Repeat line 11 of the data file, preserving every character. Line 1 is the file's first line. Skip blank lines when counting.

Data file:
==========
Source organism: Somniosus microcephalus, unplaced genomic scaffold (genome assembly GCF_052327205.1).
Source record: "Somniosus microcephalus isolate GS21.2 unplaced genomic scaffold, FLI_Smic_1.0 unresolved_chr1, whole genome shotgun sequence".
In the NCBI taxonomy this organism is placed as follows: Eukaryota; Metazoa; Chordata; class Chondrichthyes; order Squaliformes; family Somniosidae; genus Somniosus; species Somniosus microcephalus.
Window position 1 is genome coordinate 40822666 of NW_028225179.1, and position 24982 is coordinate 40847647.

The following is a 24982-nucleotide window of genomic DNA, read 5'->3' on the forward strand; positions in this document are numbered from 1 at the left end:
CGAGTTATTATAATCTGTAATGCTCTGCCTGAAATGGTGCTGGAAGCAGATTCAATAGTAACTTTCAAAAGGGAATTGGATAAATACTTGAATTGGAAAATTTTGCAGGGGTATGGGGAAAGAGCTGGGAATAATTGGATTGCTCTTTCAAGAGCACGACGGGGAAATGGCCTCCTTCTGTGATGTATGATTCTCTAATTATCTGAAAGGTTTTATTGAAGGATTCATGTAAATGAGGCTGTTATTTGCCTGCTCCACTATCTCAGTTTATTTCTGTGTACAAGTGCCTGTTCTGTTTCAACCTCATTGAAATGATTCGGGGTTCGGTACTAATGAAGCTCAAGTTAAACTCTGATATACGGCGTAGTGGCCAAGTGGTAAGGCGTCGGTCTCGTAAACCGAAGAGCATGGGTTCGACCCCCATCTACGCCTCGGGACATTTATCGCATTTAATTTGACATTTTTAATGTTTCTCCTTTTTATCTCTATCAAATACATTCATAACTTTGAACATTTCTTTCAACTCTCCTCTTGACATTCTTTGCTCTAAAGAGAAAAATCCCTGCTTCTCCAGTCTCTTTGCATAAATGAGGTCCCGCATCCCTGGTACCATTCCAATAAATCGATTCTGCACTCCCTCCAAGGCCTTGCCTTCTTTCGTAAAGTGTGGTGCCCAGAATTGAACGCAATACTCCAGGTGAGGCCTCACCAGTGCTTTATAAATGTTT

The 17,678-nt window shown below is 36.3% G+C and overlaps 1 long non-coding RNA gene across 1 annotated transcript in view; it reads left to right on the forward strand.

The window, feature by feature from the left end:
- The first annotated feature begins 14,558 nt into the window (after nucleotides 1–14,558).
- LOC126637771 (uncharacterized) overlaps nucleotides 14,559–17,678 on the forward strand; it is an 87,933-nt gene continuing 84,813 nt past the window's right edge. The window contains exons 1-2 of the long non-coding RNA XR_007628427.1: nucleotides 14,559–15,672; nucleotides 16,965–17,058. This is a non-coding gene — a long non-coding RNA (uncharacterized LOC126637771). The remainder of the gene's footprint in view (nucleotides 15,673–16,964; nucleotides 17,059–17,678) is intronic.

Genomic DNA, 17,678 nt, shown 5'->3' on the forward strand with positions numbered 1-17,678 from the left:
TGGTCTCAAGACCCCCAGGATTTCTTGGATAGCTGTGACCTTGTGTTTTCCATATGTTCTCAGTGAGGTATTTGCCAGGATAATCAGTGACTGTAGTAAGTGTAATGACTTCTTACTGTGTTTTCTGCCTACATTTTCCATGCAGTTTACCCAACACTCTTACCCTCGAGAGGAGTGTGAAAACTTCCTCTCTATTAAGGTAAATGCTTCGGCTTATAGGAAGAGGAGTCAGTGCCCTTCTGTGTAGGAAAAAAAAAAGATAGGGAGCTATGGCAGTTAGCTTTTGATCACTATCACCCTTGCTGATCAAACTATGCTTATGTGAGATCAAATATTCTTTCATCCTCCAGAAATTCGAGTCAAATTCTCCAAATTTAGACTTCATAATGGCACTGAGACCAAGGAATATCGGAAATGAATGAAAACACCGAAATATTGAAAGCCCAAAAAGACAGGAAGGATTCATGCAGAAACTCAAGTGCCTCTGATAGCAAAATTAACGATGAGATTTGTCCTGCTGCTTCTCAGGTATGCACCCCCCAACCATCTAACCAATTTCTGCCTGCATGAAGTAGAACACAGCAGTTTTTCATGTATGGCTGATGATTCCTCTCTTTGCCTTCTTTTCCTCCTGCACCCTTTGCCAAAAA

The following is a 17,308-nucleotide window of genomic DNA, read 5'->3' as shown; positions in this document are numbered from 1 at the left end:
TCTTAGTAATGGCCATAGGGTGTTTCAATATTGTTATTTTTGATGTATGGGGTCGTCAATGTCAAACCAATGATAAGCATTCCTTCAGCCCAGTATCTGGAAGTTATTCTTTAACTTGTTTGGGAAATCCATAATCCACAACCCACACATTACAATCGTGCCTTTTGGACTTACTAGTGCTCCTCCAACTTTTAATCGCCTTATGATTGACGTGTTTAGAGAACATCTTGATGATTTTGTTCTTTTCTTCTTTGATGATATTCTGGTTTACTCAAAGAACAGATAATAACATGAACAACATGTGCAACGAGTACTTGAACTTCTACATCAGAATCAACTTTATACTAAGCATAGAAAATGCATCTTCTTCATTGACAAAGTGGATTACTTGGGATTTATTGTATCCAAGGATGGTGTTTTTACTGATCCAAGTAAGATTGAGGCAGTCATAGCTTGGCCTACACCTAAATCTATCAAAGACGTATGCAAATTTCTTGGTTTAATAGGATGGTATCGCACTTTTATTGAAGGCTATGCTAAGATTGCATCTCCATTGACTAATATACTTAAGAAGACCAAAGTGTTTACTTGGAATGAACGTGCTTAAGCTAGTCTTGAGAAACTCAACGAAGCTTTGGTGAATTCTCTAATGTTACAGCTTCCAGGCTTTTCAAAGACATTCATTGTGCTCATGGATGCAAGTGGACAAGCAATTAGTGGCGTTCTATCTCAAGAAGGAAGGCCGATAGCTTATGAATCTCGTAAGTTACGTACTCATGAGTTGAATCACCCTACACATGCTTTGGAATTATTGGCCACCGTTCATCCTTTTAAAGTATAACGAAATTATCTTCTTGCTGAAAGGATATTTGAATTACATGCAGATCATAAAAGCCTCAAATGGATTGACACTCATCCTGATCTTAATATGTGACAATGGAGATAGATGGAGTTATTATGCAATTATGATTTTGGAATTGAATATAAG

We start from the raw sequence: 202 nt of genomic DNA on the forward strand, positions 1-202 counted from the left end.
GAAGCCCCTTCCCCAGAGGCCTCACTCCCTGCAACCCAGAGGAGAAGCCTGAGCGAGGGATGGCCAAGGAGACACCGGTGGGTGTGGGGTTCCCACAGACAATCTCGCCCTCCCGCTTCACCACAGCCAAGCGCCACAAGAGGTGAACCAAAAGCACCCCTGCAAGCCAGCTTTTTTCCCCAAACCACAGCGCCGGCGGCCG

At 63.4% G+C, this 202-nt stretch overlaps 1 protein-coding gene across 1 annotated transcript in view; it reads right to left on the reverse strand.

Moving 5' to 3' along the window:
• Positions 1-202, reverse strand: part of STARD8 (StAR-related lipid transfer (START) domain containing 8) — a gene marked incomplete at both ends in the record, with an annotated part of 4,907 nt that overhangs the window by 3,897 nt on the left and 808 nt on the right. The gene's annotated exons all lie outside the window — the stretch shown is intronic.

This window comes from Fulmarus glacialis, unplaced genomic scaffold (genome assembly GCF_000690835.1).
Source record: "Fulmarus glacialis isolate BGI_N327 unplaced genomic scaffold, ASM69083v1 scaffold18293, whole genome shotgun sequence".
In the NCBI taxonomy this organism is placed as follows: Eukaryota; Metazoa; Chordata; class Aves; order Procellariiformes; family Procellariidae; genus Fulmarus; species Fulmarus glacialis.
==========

Genomic DNA, 17,678 nt, shown 5'->3' on the forward strand with positions numbered 1-17,678 from the left: